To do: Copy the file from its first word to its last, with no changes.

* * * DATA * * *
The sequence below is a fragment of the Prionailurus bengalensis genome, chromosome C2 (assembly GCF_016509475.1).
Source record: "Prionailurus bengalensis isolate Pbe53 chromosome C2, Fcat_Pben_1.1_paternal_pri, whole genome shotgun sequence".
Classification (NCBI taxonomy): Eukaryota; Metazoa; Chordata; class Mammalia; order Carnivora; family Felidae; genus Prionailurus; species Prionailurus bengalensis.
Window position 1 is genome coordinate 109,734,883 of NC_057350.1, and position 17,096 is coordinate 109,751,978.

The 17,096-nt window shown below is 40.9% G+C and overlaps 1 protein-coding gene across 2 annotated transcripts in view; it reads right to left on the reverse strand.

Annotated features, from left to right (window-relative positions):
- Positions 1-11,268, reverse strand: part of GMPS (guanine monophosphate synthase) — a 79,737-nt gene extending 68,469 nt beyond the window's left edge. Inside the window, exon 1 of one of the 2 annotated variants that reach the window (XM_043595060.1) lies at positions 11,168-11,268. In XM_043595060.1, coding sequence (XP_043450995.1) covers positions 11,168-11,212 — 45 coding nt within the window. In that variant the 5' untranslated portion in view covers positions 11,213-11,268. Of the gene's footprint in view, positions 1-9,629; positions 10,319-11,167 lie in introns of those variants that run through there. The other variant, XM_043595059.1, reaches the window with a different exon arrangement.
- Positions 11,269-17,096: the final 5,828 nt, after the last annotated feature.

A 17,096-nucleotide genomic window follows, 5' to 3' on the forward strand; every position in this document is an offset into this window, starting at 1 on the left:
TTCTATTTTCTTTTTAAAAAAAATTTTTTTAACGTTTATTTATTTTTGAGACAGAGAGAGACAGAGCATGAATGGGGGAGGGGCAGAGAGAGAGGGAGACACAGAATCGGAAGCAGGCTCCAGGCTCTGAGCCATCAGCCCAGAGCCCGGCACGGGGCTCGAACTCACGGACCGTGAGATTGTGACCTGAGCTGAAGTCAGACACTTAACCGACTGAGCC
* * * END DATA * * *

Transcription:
The sequence below is a fragment of the Prionailurus bengalensis genome, chromosome C2 (assembly GCF_016509475.1).
Source record: "Prionailurus bengalensis isolate Pbe53 chromosome C2, Fcat_Pben_1.1_paternal_pri, whole genome shotgun sequence".
Classification (NCBI taxonomy): Eukaryota; Metazoa; Chordata; class Mammalia; order Carnivora; family Felidae; genus Prionailurus; species Prionailurus bengalensis.
Window position 1 is genome coordinate 109,734,883 of NC_057350.1, and position 17,096 is coordinate 109,751,978.

The 17,096-nt window shown below is 40.9% G+C and overlaps 1 protein-coding gene across 2 annotated transcripts in view; it reads right to left on the reverse strand.

Annotated features, from left to right (window-relative positions):
- Positions 1-11,268, reverse strand: part of GMPS (guanine monophosphate synthase) — a 79,737-nt gene extending 68,469 nt beyond the window's left edge. Inside the window, exon 1 of one of the 2 annotated variants that reach the window (XM_043595060.1) lies at positions 11,168-11,268. In XM_043595060.1, coding sequence (XP_043450995.1) covers positions 11,168-11,212 — 45 coding nt within the window. In that variant the 5' untranslated portion in view covers positions 11,213-11,268. Of the gene's footprint in view, positions 1-9,629; positions 10,319-11,167 lie in introns of those variants that run through there. The other variant, XM_043595059.1, reaches the window with a different exon arrangement.
- Positions 11,269-17,096: the final 5,828 nt, after the last annotated feature.

A 17,096-nucleotide genomic window follows, 5' to 3' on the forward strand; every position in this document is an offset into this window, starting at 1 on the left:
TTCTATTTTCTTTTTAAAAAAAATTTTTTTAACGTTTATTTATTTTTGAGACAGAGAGAGACAGAGCATGAATGGGGGAGGGGCAGAGAGAGAGGGAGACACAGAATCGGAAGCAGGCTCCAGGCTCTGAGCCATCAGCCCAGAGCCCGGCACGGGGCTCGAACTCACGGACCGTGAGATTGTGACCTGAGCTGAAGTCAGACACTTAACCGACTGAGCC